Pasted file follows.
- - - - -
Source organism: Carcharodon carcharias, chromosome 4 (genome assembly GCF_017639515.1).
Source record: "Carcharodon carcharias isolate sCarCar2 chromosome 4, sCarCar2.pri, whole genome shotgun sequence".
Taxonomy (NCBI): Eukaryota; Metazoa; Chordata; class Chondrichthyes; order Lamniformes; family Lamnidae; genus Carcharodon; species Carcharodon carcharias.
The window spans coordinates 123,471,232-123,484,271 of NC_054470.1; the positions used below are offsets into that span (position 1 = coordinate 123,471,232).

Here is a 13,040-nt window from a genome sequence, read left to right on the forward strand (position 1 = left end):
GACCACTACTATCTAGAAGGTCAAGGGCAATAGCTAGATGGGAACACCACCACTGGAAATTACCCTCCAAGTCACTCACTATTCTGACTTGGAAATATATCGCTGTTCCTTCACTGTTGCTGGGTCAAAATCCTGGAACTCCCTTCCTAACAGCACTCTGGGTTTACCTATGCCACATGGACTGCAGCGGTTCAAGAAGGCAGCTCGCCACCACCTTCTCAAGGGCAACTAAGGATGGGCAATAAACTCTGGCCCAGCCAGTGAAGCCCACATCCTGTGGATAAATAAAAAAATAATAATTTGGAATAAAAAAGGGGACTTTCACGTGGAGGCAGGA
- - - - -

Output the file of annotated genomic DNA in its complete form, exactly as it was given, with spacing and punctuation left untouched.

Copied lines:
Source organism: Carcharodon carcharias, chromosome 4 (genome assembly GCF_017639515.1).
Source record: "Carcharodon carcharias isolate sCarCar2 chromosome 4, sCarCar2.pri, whole genome shotgun sequence".
Taxonomy (NCBI): Eukaryota; Metazoa; Chordata; class Chondrichthyes; order Lamniformes; family Lamnidae; genus Carcharodon; species Carcharodon carcharias.
The window spans coordinates 123,471,232-123,484,271 of NC_054470.1; the positions used below are offsets into that span (position 1 = coordinate 123,471,232).

Here is a 13,040-nt window from a genome sequence, read left to right on the forward strand (position 1 = left end):
GACCACTACTATCTAGAAGGTCAAGGGCAATAGCTAGATGGGAACACCACCACTGGAAATTACCCTCCAAGTCACTCACTATTCTGACTTGGAAATATATCGCTGTTCCTTCACTGTTGCTGGGTCAAAATCCTGGAACTCCCTTCCTAACAGCACTCTGGGTTTACCTATGCCACATGGACTGCAGCGGTTCAAGAAGGCAGCTCGCCACCACCTTCTCAAGGGCAACTAAGGATGGGCAATAAACTCTGGCCCAGCCAGTGAAGCCCACATCCTGTGGATAAATAAAAAAATAATAATTTGGAATAAAAAAGGGGACTTTCACGTGGAGGCAGGA